The Herald, Sharon, Pa.

Local News

March 5, 2014

Bullying takes center stage

Expert shows kids its web of destruction

SHARON — If you heard a loud roar in Sharon Tuesday, it was nothing to be alarmed about. It was coming from the Sharon Tigers at Case Avenue Elementary School.

A presentation on friendship and bullying by award-winning author Trudy Ludwig was kicked off with kids dancing, flipping across the gym floor and flying through the air to Katy Perry’s hit song “Roar.”

Choreographing the dance is one example of how Principal Traci Valentino is able to put a positive spin on a very sensitive issue.

“We don’t deny we have bullying, but we try to address it in a positive way by rewarding positive behavior,” Valentino said.

Orange and black “Hear Us Roar” shirts speckled the auditorium for Ludwig’s long-awaited visit.

Ludwig began her colorful presentation by donning a Charlie Chan-type hat.

“You make a choice to put on a bullying hat or take it off,” Ludwig said. “There’s one reason that kids bully: They make a conscious decision to be cruel.”

Ludwig has garnered rave reviews nationwide for the way she addresses bullying and friendship. She’s been featured on shows such as ABC’s “Good Morning America” and PBS’s “Keeping Kids Healthy,” and as an expert panel member on Sesame Street Workshop’s anti-bullying video series.

Ludwig’s first day in Sharon included a presentation in Case Avenue’s gym geared toward kindergarten to second grade. In the afternoon, she put on a show for kids in third through sixth grade.

After school, Ludwig held an in-service presentation for staff of the city’s three elementary schools. In the evening, parents filled the gym at Case for her presentation, “Understanding our kids’ online and offline social world: friendships, cliques and power plays.”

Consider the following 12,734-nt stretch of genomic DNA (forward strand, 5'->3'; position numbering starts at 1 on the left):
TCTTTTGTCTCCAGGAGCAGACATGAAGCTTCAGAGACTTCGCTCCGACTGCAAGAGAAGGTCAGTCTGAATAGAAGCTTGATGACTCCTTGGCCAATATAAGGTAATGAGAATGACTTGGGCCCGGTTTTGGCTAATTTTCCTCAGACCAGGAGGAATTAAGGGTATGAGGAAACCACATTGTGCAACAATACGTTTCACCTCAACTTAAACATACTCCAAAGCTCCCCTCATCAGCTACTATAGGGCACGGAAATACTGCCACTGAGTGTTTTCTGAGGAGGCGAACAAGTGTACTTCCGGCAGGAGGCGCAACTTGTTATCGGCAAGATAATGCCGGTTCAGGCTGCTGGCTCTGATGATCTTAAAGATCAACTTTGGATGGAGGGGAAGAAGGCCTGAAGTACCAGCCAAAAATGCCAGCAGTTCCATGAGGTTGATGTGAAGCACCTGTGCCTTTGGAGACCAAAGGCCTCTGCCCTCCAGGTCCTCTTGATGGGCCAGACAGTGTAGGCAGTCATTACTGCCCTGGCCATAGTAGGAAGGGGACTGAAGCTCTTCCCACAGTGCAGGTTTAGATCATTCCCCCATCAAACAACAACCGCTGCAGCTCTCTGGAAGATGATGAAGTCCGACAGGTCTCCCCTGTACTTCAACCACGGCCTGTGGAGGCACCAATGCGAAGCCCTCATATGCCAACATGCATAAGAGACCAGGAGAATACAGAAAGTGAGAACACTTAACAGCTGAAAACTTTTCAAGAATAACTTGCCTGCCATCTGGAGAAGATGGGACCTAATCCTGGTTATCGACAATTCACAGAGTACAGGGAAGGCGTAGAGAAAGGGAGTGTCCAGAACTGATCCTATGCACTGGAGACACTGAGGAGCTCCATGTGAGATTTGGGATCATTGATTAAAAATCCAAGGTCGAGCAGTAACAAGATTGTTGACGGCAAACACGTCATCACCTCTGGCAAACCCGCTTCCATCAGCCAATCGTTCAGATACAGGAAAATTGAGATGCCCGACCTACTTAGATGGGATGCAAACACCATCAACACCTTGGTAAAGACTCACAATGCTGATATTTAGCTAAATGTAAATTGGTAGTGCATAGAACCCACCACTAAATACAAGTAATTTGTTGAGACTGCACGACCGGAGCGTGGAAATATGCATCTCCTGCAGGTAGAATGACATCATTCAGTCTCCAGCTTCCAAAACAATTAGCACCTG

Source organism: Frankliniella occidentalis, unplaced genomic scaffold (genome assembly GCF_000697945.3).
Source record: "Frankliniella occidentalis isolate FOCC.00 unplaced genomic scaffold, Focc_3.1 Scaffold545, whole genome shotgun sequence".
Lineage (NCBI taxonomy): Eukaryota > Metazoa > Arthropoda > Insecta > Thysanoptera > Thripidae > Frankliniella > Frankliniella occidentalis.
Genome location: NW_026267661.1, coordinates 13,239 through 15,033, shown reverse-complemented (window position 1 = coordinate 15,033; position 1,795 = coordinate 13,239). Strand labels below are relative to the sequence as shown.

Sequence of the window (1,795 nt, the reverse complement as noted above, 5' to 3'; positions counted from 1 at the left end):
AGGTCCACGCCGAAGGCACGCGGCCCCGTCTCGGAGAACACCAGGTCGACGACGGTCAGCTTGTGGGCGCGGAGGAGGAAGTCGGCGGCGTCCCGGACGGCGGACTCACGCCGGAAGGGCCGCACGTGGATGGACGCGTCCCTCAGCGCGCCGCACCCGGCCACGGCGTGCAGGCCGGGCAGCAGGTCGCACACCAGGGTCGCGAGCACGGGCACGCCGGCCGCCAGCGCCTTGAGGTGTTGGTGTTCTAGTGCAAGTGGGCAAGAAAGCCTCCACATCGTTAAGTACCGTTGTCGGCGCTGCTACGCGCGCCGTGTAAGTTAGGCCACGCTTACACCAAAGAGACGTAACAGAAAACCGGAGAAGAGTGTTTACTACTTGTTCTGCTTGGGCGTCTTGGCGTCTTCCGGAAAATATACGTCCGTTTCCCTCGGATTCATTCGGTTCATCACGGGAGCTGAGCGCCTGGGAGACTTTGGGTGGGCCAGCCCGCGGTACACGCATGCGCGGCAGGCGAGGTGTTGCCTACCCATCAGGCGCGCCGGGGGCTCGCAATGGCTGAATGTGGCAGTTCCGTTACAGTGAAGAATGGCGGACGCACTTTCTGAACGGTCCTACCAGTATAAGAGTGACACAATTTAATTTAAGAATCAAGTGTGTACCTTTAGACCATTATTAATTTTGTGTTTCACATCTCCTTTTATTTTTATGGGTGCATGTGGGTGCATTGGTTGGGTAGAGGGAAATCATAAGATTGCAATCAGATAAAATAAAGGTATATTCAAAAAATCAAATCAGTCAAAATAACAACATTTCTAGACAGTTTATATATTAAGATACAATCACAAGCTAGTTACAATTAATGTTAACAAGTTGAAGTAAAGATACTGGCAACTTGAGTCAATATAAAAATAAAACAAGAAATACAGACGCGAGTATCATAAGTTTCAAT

She will spend today at Musser and West Hill elementary schools.

Ludwig included the kids at Case, as well as the faculty, to demonstrate ways of empowering kids to stand up to bullies.

She created a “bullying web” to demonstrate how bullying hurts many people.

Red yarn symbolized the web, weaving its way around and in between kids and staff standing in a circle.

In order to cut out the web, the cycle of the bullying had to be broken by those involved.

“By protecting the kid being bullied and helping the kid who’s bullying,” she said.

Ludwig’s presentation follows the lines of Case’s anti-bullying campaign.

She said adults should use bad behavior or bullying as a way of  “turning mistakes into teachable moments.”

Case’s faculty record every occurrence of bad behavior and enter it into a database.

The data is reviewed at teachers’ meetings and when a trend in where and when a certain behavior happens is found, they take the chance to turn it into a “teachable moment.”

Valentino gave the example of a child being pushed out of the way when it’s his turn on a swing in the playground. If the behavior is ongoing, the theme at the school for awhile will be covering the rules of the playground.

“This shows the adults are on top of it,” Ludwig said, adding that it builds trust with kids.

 A staple of teaching anti-bullying behavior or basic core value happens first thing in every classroom in Case, Valentino said.

In classroom morning meetings, exercises such as the “bullying web” are used.

“Kids get a chance to greet each other,” Valentino said. “It’s a way to start the day on a positive note.”

“We say ‘This is the Case Avenue Way’ to the kids all the time,” Valentino said, adding that they work on teaching kids how to treat each other with respect and hope they take it home with them.

Federal funding and the Case Parent Teacher Organization made Trudy Ludwig’s visit to Sharon possible. Visit for more information on her work and her books, “My Secret Bully,” “Just Kidding,” “Sorry! Trouble Talk,” “Too Perfect,” “Confessions of a Former Bully,” “Better Than You,” and “The Invisible Boy.”

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